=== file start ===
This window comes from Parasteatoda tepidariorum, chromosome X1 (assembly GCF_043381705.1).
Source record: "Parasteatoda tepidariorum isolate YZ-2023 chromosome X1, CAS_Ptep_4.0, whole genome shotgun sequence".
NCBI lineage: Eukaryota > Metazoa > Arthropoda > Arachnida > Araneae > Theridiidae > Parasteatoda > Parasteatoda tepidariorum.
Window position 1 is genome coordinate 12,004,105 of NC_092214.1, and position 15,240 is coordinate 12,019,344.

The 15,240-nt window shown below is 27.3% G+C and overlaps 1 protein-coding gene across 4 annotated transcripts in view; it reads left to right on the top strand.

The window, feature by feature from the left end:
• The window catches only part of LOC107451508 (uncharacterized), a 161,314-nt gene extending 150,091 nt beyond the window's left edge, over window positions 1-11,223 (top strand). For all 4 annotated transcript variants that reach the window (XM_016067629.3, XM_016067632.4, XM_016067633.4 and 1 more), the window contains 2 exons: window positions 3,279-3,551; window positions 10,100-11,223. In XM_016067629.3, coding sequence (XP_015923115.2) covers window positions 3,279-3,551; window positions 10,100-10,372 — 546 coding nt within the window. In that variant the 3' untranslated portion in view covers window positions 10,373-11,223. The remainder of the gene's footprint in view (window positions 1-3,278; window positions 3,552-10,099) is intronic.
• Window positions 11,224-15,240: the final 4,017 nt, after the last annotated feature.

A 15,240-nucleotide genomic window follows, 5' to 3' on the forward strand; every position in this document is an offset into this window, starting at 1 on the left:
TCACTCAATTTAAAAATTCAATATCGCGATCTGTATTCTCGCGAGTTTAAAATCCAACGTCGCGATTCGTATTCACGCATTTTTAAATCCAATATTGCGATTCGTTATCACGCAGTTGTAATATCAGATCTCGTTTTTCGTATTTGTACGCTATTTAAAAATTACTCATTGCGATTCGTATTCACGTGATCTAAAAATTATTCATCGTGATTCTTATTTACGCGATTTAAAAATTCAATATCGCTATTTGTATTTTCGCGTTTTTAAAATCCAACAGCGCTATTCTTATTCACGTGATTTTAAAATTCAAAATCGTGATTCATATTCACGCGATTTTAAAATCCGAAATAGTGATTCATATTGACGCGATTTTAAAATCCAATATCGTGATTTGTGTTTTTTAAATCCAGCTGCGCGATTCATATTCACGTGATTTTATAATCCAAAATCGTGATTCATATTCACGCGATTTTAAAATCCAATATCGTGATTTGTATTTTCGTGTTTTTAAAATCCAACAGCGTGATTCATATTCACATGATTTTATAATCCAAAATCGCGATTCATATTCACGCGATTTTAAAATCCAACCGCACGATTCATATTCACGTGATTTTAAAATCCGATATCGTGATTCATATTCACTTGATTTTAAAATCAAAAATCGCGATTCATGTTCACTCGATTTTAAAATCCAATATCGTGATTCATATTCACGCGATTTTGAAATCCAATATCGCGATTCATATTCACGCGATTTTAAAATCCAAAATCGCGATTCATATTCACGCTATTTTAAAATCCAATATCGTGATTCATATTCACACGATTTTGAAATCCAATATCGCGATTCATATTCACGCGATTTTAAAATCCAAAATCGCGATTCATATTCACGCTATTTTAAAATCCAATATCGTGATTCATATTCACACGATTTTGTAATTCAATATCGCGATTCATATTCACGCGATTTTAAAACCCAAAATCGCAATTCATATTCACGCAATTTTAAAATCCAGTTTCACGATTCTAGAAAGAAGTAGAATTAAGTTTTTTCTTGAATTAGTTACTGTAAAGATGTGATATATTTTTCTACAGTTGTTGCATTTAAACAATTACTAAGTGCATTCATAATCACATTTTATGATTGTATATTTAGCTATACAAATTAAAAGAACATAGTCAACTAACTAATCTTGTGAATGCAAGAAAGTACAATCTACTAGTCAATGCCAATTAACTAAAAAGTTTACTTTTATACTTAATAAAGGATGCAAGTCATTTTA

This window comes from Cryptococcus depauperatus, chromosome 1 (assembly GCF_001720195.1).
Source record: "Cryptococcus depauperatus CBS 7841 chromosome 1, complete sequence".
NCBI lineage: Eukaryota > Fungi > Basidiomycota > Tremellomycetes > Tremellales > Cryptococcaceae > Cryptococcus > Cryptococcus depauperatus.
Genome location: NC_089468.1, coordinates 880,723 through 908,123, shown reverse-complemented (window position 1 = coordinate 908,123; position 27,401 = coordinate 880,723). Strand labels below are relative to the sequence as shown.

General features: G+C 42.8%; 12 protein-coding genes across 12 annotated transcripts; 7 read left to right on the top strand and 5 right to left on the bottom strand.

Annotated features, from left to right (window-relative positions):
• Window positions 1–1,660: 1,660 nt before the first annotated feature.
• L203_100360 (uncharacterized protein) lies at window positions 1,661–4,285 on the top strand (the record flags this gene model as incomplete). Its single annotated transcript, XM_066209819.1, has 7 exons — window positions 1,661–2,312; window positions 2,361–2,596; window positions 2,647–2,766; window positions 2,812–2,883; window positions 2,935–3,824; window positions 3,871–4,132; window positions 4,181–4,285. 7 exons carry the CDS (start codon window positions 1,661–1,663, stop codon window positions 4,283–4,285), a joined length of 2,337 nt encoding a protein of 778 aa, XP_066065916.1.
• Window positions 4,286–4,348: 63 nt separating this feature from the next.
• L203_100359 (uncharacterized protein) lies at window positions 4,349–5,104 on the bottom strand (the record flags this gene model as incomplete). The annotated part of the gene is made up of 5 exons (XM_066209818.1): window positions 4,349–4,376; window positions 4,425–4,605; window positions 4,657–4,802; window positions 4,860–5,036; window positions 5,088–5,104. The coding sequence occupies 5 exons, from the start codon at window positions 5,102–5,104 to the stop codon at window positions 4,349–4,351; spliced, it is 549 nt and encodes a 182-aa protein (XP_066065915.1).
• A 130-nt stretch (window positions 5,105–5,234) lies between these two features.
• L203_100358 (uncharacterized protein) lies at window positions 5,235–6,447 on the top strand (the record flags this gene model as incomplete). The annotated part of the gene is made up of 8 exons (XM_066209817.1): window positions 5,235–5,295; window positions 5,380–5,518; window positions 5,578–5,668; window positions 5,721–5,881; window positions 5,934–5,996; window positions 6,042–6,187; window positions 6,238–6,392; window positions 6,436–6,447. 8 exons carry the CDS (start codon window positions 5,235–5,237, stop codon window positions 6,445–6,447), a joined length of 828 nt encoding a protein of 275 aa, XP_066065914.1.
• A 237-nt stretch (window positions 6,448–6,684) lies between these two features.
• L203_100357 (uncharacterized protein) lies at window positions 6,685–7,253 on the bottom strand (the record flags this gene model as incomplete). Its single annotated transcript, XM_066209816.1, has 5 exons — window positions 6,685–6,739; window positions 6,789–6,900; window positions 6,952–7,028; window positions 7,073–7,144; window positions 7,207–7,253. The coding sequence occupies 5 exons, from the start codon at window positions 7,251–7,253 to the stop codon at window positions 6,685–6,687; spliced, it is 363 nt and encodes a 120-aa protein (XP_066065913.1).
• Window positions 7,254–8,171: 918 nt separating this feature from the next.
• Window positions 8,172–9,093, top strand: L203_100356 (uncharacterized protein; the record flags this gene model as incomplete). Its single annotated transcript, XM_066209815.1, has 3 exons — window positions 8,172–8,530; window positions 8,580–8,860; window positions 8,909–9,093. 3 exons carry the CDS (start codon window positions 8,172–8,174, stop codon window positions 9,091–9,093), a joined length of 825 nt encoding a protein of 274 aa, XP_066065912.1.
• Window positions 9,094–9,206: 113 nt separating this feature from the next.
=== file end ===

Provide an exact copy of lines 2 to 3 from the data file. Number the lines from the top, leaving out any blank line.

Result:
Source record: "Parasteatoda tepidariorum isolate YZ-2023 chromosome X1, CAS_Ptep_4.0, whole genome shotgun sequence".
NCBI lineage: Eukaryota > Metazoa > Arthropoda > Arachnida > Araneae > Theridiidae > Parasteatoda > Parasteatoda tepidariorum.